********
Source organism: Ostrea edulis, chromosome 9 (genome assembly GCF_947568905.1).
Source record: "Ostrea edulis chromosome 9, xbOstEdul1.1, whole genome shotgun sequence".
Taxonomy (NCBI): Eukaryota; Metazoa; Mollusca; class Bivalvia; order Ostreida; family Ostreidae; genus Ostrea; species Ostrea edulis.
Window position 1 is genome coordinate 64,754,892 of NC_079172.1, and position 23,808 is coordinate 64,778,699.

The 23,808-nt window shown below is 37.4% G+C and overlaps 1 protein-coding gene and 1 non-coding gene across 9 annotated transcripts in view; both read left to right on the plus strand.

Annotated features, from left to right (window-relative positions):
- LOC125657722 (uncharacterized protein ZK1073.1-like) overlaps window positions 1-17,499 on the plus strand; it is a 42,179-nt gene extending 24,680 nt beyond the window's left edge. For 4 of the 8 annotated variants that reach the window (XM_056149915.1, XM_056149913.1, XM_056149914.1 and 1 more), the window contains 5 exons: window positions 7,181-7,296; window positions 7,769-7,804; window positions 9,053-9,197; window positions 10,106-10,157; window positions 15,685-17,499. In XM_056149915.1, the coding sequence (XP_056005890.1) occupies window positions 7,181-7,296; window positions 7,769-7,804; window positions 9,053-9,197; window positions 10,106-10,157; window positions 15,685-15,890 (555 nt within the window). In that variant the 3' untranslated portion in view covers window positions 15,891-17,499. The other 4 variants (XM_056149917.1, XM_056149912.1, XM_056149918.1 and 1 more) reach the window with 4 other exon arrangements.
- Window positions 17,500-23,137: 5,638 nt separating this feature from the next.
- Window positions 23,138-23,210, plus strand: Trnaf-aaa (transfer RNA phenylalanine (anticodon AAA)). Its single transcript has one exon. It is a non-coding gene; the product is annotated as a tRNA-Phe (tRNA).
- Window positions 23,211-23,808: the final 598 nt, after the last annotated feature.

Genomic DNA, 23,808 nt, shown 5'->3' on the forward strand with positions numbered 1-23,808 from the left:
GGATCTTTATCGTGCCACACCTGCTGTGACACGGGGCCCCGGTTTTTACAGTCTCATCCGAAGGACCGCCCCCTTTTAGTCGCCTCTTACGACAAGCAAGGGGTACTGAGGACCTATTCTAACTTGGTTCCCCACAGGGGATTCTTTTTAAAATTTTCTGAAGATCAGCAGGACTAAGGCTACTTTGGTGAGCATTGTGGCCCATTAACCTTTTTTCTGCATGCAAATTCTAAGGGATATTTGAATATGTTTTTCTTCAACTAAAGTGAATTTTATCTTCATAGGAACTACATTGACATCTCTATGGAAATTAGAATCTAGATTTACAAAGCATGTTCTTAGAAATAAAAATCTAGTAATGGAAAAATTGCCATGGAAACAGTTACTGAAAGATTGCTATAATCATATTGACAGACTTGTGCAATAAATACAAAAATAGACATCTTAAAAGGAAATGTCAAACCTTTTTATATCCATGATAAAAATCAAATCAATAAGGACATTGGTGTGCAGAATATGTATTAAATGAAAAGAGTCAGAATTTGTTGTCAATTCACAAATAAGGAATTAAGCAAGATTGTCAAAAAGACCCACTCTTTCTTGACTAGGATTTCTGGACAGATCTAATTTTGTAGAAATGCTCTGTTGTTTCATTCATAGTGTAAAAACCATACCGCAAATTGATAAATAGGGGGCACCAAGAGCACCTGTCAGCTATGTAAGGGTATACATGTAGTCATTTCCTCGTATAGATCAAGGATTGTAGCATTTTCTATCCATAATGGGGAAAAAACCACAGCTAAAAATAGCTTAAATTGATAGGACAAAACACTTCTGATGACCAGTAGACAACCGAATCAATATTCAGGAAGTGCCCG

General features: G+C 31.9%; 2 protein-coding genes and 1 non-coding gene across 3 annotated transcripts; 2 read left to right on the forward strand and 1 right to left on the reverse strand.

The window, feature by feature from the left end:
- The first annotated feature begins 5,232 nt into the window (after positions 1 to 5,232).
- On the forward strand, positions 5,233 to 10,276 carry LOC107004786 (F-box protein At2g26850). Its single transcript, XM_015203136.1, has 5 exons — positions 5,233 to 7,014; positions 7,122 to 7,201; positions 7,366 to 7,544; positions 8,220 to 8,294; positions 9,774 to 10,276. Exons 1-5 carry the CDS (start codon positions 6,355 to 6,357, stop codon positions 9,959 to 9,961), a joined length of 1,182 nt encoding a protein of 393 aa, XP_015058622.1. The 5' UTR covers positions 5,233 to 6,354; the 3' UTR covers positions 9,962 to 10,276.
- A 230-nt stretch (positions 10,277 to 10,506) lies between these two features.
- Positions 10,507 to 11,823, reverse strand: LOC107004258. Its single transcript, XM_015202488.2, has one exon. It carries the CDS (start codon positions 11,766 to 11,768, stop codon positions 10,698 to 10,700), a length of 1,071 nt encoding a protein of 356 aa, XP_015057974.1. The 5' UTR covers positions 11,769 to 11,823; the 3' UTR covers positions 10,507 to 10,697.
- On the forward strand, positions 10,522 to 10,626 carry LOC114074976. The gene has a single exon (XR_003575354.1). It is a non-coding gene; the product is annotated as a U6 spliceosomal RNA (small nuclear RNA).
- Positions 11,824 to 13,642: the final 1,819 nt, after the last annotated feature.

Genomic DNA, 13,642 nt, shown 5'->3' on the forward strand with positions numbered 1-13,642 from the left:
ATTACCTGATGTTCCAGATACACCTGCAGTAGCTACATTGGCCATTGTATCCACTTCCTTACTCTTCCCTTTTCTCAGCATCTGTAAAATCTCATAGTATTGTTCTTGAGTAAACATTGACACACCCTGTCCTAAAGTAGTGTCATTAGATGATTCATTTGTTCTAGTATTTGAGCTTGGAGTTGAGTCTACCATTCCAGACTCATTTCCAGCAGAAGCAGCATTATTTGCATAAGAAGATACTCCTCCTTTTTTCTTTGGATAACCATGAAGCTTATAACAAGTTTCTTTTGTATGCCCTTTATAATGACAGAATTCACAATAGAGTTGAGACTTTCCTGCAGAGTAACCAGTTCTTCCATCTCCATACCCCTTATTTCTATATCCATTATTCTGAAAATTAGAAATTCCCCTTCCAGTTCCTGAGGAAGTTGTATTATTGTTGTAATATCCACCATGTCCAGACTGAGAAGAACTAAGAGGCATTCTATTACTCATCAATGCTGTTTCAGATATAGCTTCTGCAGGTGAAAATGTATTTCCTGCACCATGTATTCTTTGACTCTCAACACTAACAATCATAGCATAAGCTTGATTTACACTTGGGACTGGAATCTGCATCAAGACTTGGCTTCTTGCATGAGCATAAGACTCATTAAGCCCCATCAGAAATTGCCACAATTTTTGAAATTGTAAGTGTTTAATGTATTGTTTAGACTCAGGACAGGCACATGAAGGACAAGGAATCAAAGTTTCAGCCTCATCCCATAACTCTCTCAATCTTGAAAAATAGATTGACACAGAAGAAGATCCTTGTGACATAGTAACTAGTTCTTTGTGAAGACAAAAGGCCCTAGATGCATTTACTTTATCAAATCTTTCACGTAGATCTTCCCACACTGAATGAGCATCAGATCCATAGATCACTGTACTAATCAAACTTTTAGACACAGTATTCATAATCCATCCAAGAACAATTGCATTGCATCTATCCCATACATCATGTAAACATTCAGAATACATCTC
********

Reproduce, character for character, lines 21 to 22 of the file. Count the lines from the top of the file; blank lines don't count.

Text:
Genomic DNA, 13,642 nt, shown 5'->3' on the forward strand with positions numbered 1-13,642 from the left:
ATTACCTGATGTTCCAGATACACCTGCAGTAGCTACATTGGCCATTGTATCCACTTCCTTACTCTTCCCTTTTCTCAGCATCTGTAAAATCTCATAGTATTGTTCTTGAGTAAACATTGACACACCCTGTCCTAAAGTAGTGTCATTAGATGATTCATTTGTTCTAGTATTTGAGCTTGGAGTTGAGTCTACCATTCCAGACTCATTTCCAGCAGAAGCAGCATTATTTGCATAAGAAGATACTCCTCCTTTTTTCTTTGGATAACCATGAAGCTTATAACAAGTTTCTTTTGTATGCCCTTTATAATGACAGAATTCACAATAGAGTTGAGACTTTCCTGCAGAGTAACCAGTTCTTCCATCTCCATACCCCTTATTTCTATATCCATTATTCTGAAAATTAGAAATTCCCCTTCCAGTTCCTGAGGAAGTTGTATTATTGTTGTAATATCCACCATGTCCAGACTGAGAAGAACTAAGAGGCATTCTATTACTCATCAATGCTGTTTCAGATATAGCTTCTGCAGGTGAAAATGTATTTCCTGCACCATGTATTCTTTGACTCTCAACACTAACAATCATAGCATAAGCTTGATTTACACTTGGGACTGGAATCTGCATCAAGACTTGGCTTCTTGCATGAGCATAAGACTCATTAAGCCCCATCAGAAATTGCCACAATTTTTGAAATTGTAAGTGTTTAATGTATTGTTTAGACTCAGGACAGGCACATGAAGGACAAGGAATCAAAGTTTCAGCCTCATCCCATAACTCTCTCAATCTTGAAAAATAGATTGACACAGAAGAAGATCCTTGTGACATAGTAACTAGTTCTTTGTGAAGACAAAAGGCCCTAGATGCATTTACTTTATCAAATCTTTCACGTAGATCTTCCCACACTGAATGAGCATCAGATCCATAGATCACTGTACTAATCAAACTTTTAGACACAGTATTCATAATCCATCCAAGAACAATTGCATTGCATCTATCCCATACATCATGTAAACATTCAGAATACATCTC